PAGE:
Opel Astra GTC full review

Does the second-generation Opel Astra GTC have the go to match the show?

IT LOOKS FAST doesn’t it? But you’d be mistaken if you thought the Opel Astra GTC was a VW Golf GTI rival it’s not, but neither was the previous-generation GTC. However, whereas the earlier GTC portfolio boasted a fiery GTI-matching 147kW 2.0-litre turbo version, the current line-up only comes in dreary 1.4- and 1.6-litre turbo guise both engines mapped for economy rather than outright performance. Why would Opel do this? I mean, why offer a fast-looking car without the oomph to match? The reasoning is straightforward: Opel wanted the GTC to be a stand-alone model in the Astra range to bridge the gap between the bread-and-butter five-door hatch and super-hot hatch OPC version. The GTC then caters for a different kind of enthusiast one who wants the performance looks but without the added hooliganism. So is the GTC worth the premium over its five-door Astra sibling?


Compared with the five-door Astra, the GTC takes on a heavily altered form. Bar the antenna and rear-view mirror surrounds, every panel is a freshly-pressed item. And it shows the GTC’s aggressive styling is a far cry from the five-door’s ho-hum identity. The flanks are dominated by two sculpted lines that sweep through the panels like fish evading a predator. However, the car still bares post-2000 Opel styling cues such as the trademark centreline bonnet crease and chrome trapezoidal grille. Each bulging wheelarch is filled by a rather small-looking 18-inch alloy wheel, an optical illusion caused by the 50-profile Continental ContiSportContact tyres.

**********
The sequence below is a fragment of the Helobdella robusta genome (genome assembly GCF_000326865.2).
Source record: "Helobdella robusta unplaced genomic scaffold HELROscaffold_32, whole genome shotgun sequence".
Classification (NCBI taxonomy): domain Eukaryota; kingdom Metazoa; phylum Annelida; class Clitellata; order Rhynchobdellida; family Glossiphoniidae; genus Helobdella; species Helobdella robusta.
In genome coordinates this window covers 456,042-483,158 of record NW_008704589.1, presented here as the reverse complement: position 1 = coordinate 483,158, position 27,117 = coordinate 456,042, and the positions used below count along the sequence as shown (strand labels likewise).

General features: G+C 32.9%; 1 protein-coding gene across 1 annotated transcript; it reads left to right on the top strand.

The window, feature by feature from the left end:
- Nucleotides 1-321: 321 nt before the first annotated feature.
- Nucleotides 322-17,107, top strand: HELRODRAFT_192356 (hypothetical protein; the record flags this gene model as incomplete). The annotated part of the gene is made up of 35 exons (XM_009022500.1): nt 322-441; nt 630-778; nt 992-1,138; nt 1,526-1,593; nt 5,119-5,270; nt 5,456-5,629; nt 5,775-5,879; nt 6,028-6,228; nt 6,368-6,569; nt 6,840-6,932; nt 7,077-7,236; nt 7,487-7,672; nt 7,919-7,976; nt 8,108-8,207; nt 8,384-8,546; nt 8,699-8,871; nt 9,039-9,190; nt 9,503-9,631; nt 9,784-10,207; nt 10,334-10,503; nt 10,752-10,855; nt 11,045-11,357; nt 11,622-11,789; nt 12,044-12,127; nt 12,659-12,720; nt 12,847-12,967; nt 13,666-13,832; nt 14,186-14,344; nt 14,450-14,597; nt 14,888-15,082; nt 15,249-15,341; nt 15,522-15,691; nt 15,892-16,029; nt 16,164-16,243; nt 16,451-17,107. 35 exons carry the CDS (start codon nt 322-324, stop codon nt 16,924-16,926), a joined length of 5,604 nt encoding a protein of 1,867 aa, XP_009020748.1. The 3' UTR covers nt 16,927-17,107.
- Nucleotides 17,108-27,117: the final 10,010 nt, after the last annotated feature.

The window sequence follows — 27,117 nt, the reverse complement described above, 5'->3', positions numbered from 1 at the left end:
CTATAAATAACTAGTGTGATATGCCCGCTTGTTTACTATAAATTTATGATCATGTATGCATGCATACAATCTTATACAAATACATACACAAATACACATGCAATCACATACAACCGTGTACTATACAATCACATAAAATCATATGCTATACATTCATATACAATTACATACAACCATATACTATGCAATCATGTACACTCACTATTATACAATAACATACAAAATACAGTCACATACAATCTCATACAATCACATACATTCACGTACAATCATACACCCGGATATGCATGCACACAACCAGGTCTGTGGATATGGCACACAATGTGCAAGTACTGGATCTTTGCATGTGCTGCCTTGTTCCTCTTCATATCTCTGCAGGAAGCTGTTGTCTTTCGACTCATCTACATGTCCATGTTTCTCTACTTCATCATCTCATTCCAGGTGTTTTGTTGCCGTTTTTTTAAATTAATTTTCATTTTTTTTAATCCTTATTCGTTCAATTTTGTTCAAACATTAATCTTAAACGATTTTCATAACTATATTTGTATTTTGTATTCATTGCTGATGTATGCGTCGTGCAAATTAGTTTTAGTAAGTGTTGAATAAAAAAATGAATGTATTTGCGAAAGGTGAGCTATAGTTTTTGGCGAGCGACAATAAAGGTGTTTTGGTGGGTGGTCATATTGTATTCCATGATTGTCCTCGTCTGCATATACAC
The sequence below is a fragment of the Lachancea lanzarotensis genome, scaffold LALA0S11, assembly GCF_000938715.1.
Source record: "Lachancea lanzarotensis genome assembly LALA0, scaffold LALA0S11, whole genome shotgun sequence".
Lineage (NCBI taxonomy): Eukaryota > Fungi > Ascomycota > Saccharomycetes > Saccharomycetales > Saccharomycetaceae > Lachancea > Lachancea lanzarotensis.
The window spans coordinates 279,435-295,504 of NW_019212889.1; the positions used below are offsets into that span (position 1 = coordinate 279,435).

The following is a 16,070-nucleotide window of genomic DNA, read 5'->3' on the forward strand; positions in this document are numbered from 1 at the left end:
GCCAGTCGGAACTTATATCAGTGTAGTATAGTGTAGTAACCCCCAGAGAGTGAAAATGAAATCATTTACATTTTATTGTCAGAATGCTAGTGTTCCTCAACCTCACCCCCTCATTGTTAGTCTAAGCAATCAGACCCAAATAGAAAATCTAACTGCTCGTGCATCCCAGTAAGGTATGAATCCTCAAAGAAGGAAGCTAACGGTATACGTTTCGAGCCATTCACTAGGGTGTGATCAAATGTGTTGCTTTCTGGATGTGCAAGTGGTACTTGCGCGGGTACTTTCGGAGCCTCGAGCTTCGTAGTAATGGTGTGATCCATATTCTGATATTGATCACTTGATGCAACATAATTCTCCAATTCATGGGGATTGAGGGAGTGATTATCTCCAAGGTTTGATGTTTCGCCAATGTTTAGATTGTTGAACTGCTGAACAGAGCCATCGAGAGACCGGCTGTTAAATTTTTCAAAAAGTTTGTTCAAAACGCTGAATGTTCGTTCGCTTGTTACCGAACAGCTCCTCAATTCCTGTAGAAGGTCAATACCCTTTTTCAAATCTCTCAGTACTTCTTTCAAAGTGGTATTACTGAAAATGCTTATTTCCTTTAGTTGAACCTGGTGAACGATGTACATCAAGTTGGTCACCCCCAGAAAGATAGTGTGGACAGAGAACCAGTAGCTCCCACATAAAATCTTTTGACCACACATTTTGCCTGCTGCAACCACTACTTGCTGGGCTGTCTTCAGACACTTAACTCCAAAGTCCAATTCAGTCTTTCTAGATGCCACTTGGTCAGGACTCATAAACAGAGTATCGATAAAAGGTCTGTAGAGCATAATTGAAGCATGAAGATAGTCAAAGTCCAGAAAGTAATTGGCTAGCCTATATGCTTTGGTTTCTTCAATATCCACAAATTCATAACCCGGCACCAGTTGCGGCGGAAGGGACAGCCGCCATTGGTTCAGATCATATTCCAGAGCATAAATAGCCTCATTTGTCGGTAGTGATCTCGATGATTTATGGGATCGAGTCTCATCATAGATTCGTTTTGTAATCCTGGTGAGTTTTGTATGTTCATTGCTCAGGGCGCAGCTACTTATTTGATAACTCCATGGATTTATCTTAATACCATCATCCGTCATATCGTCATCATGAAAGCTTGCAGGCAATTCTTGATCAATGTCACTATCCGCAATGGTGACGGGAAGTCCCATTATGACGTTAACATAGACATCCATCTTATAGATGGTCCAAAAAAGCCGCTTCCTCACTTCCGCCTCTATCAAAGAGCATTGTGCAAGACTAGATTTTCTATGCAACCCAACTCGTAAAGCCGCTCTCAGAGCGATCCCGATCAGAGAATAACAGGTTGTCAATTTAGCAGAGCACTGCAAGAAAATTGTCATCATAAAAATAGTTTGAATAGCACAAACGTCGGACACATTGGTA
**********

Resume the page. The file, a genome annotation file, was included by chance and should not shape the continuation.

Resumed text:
Finer touches include the sleeker headlight clusters with chevron-style daytime running lights and GTC-branded spotlight surrounds. An oversized two-tone rear spoiler and chiselled crease in the tailgate just below the rear glass double up as a twin-tier wing and give the rear end of GTC a malevolent attitude. The tinted tail-lamps, contrasting black diffuser and chrome oval exhaust tip round off the package. These revisions have transformed the GTC into a squat and refined VW Scirocco rival.